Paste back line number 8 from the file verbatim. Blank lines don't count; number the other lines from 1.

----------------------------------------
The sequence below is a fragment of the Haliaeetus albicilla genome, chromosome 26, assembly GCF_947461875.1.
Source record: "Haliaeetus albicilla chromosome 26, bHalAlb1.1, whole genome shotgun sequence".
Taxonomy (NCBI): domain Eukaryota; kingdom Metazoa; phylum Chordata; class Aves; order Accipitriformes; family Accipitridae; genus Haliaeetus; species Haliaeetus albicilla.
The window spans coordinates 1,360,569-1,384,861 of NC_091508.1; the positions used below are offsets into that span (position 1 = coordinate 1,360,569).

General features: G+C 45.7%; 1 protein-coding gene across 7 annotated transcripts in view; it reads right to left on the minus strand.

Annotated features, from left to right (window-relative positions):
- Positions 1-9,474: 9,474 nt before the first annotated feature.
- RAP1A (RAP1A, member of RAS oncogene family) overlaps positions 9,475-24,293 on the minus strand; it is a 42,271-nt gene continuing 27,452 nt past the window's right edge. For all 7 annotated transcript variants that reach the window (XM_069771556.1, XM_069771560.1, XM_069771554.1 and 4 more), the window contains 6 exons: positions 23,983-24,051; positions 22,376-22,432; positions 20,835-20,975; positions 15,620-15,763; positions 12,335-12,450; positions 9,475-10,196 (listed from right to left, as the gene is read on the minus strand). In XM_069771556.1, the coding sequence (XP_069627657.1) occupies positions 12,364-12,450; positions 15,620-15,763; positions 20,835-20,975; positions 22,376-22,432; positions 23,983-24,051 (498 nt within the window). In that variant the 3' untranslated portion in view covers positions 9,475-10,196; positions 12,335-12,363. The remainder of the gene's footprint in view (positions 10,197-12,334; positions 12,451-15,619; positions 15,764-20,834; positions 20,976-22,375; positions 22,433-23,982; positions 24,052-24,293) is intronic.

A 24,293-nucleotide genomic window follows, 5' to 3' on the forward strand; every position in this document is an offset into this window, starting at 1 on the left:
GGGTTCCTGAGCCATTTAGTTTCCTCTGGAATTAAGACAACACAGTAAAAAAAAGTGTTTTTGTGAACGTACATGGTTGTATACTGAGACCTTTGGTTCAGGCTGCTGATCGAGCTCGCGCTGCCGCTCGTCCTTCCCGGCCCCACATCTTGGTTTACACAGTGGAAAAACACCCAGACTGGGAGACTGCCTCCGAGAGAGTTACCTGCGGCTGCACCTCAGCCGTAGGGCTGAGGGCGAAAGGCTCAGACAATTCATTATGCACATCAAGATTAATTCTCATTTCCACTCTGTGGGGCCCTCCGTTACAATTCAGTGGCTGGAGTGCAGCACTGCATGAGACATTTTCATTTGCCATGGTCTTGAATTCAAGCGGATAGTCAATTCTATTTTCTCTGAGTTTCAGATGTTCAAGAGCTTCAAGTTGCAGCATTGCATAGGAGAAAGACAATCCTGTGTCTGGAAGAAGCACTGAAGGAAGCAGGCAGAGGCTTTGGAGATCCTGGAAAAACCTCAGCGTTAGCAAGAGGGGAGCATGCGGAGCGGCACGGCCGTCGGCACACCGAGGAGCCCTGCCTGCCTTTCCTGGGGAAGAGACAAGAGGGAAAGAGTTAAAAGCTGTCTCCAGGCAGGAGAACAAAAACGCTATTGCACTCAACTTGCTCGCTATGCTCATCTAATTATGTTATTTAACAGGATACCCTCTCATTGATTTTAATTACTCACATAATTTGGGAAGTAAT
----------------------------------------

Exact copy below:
- RAP1A (RAP1A, member of RAS oncogene family) overlaps positions 9,475-24,293 on the minus strand; it is a 42,271-nt gene continuing 27,452 nt past the window's right edge. For all 7 annotated transcript variants that reach the window (XM_069771556.1, XM_069771560.1, XM_069771554.1 and 4 more), the window contains 6 exons: positions 23,983-24,051; positions 22,376-22,432; positions 20,835-20,975; positions 15,620-15,763; positions 12,335-12,450; positions 9,475-10,196 (listed from right to left, as the gene is read on the minus strand). In XM_069771556.1, the coding sequence (XP_069627657.1) occupies positions 12,364-12,450; positions 15,620-15,763; positions 20,835-20,975; positions 22,376-22,432; positions 23,983-24,051 (498 nt within the window). In that variant the 3' untranslated portion in view covers positions 9,475-10,196; positions 12,335-12,363. The remainder of the gene's footprint in view (positions 10,197-12,334; positions 12,451-15,619; positions 15,764-20,834; positions 20,976-22,375; positions 22,433-23,982; positions 24,052-24,293) is intronic.